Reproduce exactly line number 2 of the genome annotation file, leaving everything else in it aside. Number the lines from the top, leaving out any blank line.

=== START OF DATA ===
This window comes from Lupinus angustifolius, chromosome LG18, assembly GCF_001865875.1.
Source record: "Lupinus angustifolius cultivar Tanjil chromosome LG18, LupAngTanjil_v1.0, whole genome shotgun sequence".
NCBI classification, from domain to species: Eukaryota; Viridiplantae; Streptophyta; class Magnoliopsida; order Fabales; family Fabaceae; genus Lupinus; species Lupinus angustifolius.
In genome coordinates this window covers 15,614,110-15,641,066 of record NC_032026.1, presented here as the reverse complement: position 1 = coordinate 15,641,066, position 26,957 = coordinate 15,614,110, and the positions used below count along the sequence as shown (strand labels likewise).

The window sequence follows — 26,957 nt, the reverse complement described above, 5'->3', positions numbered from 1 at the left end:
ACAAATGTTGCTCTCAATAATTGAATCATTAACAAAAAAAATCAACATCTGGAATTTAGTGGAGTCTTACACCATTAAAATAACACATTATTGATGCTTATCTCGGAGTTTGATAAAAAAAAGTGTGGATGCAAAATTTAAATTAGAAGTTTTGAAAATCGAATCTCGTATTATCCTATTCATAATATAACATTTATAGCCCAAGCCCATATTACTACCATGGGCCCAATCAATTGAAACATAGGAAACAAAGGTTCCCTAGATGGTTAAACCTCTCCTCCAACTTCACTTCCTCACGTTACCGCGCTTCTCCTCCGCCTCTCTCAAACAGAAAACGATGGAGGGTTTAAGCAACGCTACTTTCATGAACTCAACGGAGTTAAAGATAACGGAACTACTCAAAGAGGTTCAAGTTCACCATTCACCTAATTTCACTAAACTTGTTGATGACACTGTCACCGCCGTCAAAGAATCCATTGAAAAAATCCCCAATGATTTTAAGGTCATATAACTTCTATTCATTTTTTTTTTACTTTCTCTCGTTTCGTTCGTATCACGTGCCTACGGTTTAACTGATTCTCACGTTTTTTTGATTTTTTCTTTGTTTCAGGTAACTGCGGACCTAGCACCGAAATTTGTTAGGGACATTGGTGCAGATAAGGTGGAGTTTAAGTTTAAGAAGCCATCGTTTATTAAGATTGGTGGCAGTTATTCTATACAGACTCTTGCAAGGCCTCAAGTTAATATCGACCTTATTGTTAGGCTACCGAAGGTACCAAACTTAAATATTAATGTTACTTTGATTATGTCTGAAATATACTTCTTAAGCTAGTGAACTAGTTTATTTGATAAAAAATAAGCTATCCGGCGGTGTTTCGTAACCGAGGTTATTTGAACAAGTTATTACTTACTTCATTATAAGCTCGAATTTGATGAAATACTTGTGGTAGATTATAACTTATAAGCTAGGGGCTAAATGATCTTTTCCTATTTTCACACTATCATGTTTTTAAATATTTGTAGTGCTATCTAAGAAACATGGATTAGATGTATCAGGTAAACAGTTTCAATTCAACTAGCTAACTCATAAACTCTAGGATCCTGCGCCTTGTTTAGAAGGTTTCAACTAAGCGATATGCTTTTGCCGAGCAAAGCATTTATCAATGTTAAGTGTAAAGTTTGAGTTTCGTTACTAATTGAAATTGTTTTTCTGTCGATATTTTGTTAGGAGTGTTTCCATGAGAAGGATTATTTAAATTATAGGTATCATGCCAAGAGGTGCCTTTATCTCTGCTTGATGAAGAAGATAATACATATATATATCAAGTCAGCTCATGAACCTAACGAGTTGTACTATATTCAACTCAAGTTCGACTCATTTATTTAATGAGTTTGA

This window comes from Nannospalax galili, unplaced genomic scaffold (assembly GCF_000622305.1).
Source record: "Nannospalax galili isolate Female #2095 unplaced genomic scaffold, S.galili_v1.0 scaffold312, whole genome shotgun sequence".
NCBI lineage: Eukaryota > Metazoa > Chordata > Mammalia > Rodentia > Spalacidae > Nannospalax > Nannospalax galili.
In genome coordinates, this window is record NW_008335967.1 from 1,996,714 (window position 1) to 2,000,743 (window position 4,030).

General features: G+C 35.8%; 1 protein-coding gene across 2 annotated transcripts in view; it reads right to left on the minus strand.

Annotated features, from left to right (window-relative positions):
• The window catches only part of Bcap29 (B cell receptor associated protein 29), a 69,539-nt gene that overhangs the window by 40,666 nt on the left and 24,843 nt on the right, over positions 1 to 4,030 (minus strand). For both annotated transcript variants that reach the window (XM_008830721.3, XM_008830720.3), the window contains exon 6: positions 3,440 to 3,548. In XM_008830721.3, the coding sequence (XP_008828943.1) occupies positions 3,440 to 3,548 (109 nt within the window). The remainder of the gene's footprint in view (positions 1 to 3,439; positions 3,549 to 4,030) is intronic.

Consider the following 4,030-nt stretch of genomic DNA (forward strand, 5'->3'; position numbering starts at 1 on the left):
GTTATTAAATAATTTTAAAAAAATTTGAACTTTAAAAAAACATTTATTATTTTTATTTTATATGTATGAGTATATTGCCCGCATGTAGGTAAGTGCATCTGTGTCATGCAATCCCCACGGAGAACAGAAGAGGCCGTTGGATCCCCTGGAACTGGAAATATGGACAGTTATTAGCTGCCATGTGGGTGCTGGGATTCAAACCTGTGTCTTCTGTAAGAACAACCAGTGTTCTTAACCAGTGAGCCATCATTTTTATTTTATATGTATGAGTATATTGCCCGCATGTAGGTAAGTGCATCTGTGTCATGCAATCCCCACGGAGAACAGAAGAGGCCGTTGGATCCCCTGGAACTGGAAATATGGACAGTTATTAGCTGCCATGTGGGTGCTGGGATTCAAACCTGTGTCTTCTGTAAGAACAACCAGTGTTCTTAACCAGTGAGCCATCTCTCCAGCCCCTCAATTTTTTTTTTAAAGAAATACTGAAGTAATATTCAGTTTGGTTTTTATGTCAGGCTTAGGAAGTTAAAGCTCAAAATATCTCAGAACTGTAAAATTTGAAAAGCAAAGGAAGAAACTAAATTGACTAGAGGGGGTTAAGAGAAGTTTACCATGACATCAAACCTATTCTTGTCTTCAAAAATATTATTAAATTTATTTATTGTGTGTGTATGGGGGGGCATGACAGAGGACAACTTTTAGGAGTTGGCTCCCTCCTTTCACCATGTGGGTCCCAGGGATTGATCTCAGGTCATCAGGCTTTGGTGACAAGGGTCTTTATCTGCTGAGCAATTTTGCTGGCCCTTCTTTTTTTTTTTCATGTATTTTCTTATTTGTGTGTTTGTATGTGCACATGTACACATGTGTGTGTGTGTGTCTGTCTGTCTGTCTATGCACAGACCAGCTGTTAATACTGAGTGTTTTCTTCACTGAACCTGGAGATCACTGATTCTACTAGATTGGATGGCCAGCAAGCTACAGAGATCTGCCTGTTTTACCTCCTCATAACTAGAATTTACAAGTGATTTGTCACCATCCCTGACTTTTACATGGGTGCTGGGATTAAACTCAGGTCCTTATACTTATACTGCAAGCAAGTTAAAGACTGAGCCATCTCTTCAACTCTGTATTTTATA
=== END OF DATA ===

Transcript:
Source record: "Lupinus angustifolius cultivar Tanjil chromosome LG18, LupAngTanjil_v1.0, whole genome shotgun sequence".